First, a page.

Cleaning up Oil spills with Hair

Image result for cleaning up oil spills with human hair
@vox

I recently saw a video (watch it here!) that had featured an organization out of San Fransisco that is using human hair to clean up oil spills. The company, Matter of Trust, has been operating for several years now, and has received donations of thousands of pounds of hair to date.

Now, I don’t know a lot about oil spills, but their site has quite a bit of educational material (they even donate mats and booms to schools for student experiments) on their products. The photo above shows a boom. This is a recycled nylon that is then stuffed with hair. Matter of Trust is sent all kinds of hair – human, dog, cat, alpaca, etc; short, long, and any length in between. Hair has a special property companies have only been able to mimic synthetically. It is porous, so oil can be soaked up, but it also is almost entirely hydrophobic, shedding water at an incredible rate.

It is also completely natural and sustainable which is an amazing bonus. There are over 80,000 hair salons and more than 100,000 pet groomers in the United States alone. This company is donated all kinds of hair, which they then process into their products. There are several thousands oil spills each year, all ranging in size and deadliness.

Here is a short video in which this company demonstrates the effectiveness of a hair boom:

It’s wonderful to see companies like this take such a seemingly overlooked material and create something so influential. Check out all of their videos here!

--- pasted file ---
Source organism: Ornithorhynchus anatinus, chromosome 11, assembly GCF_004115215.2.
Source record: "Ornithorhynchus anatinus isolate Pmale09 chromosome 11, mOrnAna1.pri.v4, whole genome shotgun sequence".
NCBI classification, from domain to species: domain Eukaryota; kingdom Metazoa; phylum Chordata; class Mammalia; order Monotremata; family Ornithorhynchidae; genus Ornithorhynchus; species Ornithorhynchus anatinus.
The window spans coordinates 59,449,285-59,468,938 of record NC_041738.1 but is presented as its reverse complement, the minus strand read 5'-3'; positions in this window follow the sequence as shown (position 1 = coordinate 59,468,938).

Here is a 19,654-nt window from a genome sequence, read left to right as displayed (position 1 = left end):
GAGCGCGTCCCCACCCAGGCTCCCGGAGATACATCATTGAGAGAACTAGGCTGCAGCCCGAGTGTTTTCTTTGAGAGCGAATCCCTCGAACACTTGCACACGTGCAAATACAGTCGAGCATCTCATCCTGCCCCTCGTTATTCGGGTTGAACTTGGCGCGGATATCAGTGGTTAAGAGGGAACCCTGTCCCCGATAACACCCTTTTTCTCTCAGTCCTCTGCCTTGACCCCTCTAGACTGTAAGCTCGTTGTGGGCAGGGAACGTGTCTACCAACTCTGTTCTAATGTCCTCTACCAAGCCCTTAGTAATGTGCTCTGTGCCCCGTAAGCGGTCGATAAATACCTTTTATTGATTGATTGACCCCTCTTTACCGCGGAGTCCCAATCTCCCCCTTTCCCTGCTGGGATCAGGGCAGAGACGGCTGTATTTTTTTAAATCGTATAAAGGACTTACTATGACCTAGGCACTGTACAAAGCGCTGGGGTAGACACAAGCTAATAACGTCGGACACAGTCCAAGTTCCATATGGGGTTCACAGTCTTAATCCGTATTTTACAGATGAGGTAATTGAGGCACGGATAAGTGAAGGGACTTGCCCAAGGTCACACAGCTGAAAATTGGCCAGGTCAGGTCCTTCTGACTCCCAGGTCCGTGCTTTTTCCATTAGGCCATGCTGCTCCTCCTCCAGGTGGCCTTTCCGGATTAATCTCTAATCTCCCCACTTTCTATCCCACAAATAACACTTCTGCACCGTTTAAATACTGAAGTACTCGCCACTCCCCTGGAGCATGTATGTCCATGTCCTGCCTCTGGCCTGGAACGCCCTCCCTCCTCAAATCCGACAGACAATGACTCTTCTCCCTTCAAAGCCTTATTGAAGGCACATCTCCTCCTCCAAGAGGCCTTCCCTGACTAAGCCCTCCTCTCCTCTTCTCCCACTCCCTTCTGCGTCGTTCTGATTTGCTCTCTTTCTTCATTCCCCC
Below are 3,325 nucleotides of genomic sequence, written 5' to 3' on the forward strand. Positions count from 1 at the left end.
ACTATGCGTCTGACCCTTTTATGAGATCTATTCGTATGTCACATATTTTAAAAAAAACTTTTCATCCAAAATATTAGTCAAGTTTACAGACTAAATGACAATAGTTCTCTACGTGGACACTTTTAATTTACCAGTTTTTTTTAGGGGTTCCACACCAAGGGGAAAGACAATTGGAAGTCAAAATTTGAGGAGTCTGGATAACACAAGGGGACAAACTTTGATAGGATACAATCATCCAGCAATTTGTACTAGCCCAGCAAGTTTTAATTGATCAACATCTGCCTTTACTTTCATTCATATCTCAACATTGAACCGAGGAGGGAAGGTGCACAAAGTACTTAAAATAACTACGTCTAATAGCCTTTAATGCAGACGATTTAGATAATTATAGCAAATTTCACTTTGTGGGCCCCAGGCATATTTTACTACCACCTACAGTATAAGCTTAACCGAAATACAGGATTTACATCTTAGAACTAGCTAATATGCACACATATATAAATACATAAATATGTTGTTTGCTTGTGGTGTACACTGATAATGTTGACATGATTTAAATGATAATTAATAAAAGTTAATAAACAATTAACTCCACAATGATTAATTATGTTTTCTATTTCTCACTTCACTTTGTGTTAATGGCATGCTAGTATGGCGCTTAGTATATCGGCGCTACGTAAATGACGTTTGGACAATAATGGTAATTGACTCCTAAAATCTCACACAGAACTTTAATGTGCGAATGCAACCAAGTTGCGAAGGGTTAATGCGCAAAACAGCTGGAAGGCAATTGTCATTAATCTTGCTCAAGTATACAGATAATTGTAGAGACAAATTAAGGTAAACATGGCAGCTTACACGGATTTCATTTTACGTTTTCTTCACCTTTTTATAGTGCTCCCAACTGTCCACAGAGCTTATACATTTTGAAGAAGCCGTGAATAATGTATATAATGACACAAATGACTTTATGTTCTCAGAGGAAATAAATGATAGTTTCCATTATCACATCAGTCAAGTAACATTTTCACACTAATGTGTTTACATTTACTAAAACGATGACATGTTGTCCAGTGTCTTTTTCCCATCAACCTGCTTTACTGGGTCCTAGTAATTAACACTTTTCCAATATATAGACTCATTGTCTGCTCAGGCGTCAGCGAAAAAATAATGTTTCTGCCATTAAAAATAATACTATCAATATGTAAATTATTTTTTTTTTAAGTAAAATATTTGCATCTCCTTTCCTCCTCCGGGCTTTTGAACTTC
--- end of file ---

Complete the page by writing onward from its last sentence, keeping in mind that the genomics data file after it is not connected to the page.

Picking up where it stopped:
creating clean drinking water out of thin air

Clean drinking water is a commodity. According to the Thirst Project, over 663 million people in the world do not have clean drinking water. I’ve traveled to several places where the public water system is either unsuitable for digestion, or completely nonexistent. In Haiti especially, I had to drink water out of small bags like these:

Image result for water bags haiti
@alandeherrera

The plastic waste from these bags is out of control however, and honestly might add to the problem more than it helps. So it really intrigues me when I see a project surrounding harvesting water, like the Creating Water Foundation‘s “fogfarming,” where they quite literally pull clean drinking water from thin air.

Here is what happens. They set up a net system in the outskirts of Lima, Peru. This area is notorious for fog, so, their system capitalizes on the unused condensation in the atmosphere. The condensation gathers when the wind from the coast pushes fog through the nets. These droplets then fall down into a gutter-like system that then pours the water into large containers for storage. Those containers can then be accessed by organizations for distribution, or by individuals in surrounding communities for personal consumption.

The nets are installed by locals, creating jobs within the process of long-term solutions as well. The installation is fairly inexpensive, especially in relation to water purification systems that require a lot of man power and electricity to operate.

What is even more incredible to me, it that they have a complete guide/manual outlining how to install your own net system on their website. For free. How amazing is that?? A company with a beautifully intelligent design, gives away assets like this just to help people. That to me, is truly something.